I am grateful. I felt like I had a calling when I started the center 10 years ago, but I thought I was crazy for dropping out and living a simple life in community. I thought my vision of starting new non-violent movements was crazy. I threw a lot of seeds out there, but it was hard to believe any would grow. They had little for soil. Now is a time where the seeds of my vision and calling have fallen on good soil and are growing. It is always amazing to me how much this has little to do with my plans and my will and how much it has to do with the spirit. You have to have faith that some seeds will fall on the right soil and you do not create the soil. Now there are hundreds that are crazy with me, sharing a vision of starting these new movements. If it was not for your support—all the people that are reading this—all my supporters—you were the first to have faith—you were my soil. Thank you. I could not have done it without you. Now we need your support more than ever. Please donate to us, help us. Continue to be our soil. Now with Trump elected and fresh attacks on the most vulnerable immigrants, poor, and marginalized communities–we need it more than ever.
January 9th, 2017
Many have asked how I am feeling after Trump was elected to President of the US. The largest natural disaster in my lifetime just hit my community. It reminds me of both the day after my father died in my … Continue reading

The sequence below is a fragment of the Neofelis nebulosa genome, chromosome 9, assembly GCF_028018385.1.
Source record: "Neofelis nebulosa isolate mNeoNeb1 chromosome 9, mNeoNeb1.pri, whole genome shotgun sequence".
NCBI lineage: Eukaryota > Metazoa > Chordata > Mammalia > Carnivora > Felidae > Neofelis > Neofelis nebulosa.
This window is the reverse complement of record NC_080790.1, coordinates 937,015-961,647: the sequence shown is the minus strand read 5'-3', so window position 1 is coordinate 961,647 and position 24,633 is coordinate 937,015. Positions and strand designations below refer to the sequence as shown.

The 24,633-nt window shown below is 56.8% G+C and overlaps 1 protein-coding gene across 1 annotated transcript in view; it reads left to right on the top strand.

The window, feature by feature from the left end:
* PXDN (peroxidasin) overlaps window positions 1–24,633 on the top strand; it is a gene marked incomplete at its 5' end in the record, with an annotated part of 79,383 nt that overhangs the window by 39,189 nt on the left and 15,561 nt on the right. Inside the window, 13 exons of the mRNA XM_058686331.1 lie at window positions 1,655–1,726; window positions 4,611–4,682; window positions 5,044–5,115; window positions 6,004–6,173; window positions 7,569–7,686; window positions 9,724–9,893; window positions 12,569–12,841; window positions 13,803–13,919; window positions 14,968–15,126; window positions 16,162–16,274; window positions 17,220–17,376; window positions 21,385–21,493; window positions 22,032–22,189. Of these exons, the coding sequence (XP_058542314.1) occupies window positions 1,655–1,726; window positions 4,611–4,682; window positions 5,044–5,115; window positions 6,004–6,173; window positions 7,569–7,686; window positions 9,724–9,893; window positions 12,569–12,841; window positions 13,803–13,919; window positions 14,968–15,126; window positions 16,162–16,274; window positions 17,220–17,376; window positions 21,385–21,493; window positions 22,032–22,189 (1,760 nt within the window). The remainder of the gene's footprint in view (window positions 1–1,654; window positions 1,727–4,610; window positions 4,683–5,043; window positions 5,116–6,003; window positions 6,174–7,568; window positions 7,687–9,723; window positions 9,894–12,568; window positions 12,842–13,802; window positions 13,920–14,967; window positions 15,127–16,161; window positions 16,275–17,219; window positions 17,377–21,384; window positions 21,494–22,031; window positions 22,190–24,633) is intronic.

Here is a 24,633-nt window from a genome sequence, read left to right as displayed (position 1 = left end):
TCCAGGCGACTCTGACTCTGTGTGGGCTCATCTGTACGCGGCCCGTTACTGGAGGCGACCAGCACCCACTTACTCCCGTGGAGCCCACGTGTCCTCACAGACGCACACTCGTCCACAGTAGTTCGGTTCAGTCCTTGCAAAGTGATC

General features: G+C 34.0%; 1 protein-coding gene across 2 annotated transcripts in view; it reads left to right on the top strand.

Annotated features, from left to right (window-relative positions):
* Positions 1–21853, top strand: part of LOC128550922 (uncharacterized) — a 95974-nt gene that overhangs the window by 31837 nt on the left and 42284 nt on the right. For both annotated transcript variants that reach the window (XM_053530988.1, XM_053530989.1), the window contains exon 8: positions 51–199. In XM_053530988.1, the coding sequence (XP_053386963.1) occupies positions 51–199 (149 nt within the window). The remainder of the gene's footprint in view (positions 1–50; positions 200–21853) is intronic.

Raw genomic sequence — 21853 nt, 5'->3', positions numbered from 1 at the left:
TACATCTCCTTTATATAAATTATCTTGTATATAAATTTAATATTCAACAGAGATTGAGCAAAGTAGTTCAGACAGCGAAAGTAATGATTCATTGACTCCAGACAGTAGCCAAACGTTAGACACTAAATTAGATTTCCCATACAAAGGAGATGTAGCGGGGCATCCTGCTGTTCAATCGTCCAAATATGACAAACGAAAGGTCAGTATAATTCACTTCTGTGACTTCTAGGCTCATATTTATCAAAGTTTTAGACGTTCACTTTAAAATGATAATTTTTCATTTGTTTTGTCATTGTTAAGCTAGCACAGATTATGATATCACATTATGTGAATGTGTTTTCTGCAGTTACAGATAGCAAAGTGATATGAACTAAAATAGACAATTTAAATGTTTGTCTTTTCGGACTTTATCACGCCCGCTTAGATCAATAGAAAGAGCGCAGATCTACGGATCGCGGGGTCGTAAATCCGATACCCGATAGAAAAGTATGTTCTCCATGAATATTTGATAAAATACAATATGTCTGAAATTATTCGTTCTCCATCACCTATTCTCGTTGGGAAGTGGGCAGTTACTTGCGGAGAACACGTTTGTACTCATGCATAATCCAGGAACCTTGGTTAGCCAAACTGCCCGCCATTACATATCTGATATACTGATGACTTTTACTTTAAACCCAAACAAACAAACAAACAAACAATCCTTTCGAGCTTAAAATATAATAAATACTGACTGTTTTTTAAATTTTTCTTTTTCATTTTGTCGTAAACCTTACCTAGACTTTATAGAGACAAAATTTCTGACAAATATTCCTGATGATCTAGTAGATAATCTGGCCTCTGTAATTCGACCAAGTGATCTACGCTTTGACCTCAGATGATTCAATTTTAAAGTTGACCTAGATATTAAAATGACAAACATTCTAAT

August 5th, 2013
You may find the original article in Yes! Magazine or read the full text below. It was also published on Truthout.org. Click Here to Kick Glenn Beck Off the Air: Web Activism’s Big Wins—and What to Do Next Monday, 24 … Continue reading
August 5th, 2013
I wrote this article with my brother Mark Engler about strategy in the movement to combat climate change. It was published in Dissent magazine and Truthout.org. You can read the complete article below or read it on Truthout.org: Climate of … Continue reading
December 18th, 2012
Dear Friends, In our journey to build a more just, a more democratic, and a more sustainable world, there are many challenges: cynicism, fear, despairs. But this holiday season, we are lifted up by the words Dr. Martin Luther King … Continue reading
December 17th, 2012
The Center for the Working Poor, (aka the Burning Bush Community), continues to share in the wonderful mix of serving the poor, communal living, prayer and meditation, and nonviolent movement organizing that distinguishes our beautiful home. In addition to delivering … Continue reading
November 5th, 2012
By Isabelle Nastasia The impact of the Supreme Court’s 2010 decision Citizens United v. the Federal Election Commission allowing unlimited and anonymous campaign spending has been profound and could yet be decisive in this election. With an estimated $9.8 billion … Continue reading
December 15th, 2011
By Paul Engler Every once in a while, a rare and special moment comes when you realize that you are doing more than turning out for just another protest. Instead, you realize that you are in the middle of true … Continue reading
December 14th, 2011
By Paul Engler The Center for the Working Poor (aka the Burning Bush Community) is continuing to live in our balance of communal life, serving the poor, prayer and meditation, and organizing a non-violent movement. Paul Engler has been much … Continue reading